Organizations are communities of people working together. When an organization is under pressure and/or stress and not doing well, the people in it are impacted. People under stress make poor decisions. It’s not their fault. Stress occurs when high demands are combined with low levels of personal control over those demands.
As you can guess, the more control employees have in responding to changing circumstances, the better. Yet companies that stick rigidly to the status quo without adjusting to changing circumstances unknowingly increase pressure on employees.
Companies that demand creativity and innovation while simultaneously ignoring unhealthy working environments compromise results. People can’t create when they are barely coping.
The costs of not taking action to create better workplaces are high. In the U.S., the cost is estimated to be over $300 billion per year. In the U.K., the estimated annual cost is £13 billion. Steps taken to bring the workplace into a better state pay off in well-being for employees and reduced costs to business through productivity loss and direct savings in health benefits.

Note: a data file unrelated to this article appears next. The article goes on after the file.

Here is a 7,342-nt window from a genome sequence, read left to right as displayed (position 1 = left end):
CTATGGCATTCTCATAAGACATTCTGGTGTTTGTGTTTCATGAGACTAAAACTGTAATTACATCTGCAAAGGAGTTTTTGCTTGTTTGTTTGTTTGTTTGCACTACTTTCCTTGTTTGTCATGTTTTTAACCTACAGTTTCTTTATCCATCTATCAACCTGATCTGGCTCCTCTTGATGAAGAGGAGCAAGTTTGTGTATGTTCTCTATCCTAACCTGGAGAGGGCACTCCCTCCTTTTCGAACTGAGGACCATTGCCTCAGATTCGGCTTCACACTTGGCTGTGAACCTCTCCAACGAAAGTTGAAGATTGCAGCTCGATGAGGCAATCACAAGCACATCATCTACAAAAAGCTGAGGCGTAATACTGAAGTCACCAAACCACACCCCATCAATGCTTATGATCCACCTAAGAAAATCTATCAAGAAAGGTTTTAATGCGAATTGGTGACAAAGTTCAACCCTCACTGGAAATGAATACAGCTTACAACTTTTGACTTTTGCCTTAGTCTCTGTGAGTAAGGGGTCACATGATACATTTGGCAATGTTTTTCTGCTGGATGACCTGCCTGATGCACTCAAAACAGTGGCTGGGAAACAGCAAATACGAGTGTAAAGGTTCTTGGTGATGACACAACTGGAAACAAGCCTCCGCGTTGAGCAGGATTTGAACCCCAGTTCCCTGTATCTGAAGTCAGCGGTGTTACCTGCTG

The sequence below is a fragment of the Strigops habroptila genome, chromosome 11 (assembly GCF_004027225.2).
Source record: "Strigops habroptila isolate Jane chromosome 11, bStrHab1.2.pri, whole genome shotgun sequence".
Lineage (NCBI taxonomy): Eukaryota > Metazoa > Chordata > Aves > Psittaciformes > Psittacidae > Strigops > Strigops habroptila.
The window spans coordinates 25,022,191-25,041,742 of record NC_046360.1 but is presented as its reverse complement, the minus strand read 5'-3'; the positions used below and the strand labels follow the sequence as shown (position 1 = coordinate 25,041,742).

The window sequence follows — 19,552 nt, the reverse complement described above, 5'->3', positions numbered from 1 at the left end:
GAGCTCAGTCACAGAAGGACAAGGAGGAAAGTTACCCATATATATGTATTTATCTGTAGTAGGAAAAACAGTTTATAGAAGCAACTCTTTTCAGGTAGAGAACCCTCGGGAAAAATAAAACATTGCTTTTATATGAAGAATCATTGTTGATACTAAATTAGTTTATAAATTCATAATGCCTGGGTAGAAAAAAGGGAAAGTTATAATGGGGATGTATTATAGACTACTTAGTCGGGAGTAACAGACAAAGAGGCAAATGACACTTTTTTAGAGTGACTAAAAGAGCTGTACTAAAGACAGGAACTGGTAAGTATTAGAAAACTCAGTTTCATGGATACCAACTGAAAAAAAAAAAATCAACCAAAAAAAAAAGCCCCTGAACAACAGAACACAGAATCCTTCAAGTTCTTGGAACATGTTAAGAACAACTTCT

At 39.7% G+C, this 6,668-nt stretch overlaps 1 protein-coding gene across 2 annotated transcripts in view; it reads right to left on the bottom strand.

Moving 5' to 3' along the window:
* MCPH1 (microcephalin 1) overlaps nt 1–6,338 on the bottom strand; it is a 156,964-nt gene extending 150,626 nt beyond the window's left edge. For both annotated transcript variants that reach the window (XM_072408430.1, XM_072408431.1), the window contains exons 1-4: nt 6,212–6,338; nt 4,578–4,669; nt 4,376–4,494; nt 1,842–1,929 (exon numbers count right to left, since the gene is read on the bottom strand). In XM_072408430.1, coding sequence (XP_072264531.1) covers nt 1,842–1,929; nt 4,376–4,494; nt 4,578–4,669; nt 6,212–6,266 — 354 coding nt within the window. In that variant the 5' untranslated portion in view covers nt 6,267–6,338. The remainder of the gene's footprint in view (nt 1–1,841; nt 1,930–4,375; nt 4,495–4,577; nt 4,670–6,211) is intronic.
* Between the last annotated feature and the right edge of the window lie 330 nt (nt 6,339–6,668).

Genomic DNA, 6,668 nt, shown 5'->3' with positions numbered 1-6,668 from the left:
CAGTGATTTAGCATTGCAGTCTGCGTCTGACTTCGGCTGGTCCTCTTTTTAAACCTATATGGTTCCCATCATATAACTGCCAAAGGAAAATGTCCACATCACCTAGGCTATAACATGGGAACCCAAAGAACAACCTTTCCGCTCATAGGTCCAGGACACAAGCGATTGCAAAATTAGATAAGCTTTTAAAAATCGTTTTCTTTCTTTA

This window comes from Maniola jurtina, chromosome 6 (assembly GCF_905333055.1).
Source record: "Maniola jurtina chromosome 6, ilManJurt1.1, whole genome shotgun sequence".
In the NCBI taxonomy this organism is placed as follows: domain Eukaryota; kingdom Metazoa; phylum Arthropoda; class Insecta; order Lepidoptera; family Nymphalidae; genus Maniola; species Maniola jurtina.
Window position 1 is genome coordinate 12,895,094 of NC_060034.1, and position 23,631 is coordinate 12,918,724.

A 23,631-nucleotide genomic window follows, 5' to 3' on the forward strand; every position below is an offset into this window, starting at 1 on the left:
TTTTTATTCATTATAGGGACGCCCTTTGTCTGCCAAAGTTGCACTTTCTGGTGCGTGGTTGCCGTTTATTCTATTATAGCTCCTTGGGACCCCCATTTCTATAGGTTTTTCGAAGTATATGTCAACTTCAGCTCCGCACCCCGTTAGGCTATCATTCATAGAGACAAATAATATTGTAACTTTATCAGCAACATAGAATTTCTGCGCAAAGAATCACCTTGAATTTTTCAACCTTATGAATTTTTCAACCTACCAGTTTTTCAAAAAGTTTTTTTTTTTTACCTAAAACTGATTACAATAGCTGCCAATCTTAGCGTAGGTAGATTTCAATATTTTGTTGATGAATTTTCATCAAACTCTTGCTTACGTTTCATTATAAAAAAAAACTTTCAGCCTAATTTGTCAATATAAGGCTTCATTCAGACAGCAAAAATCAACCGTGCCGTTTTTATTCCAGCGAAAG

The mantra in business is that what gets measured gets managed. If you want to keep a better eye on the health of your workplace, measure the costs attributed to absenteeism, depression, aggression, and so on. The direct costs indicate the state of your company’s health and the size of the problem.
Indirect costs, which are harder to measure but have a high impact, include having employees who show up for work but function below their normal level of productivity. The costs to business from this source is estimated to be considerably higher than those attributed to stress.
To identify the degree to which performance is suffering, look for the following indicators:
Substance abuse or other addictions
Every small step you take to increase care, mutual support, and sense of belonging is a big step toward improving conditions.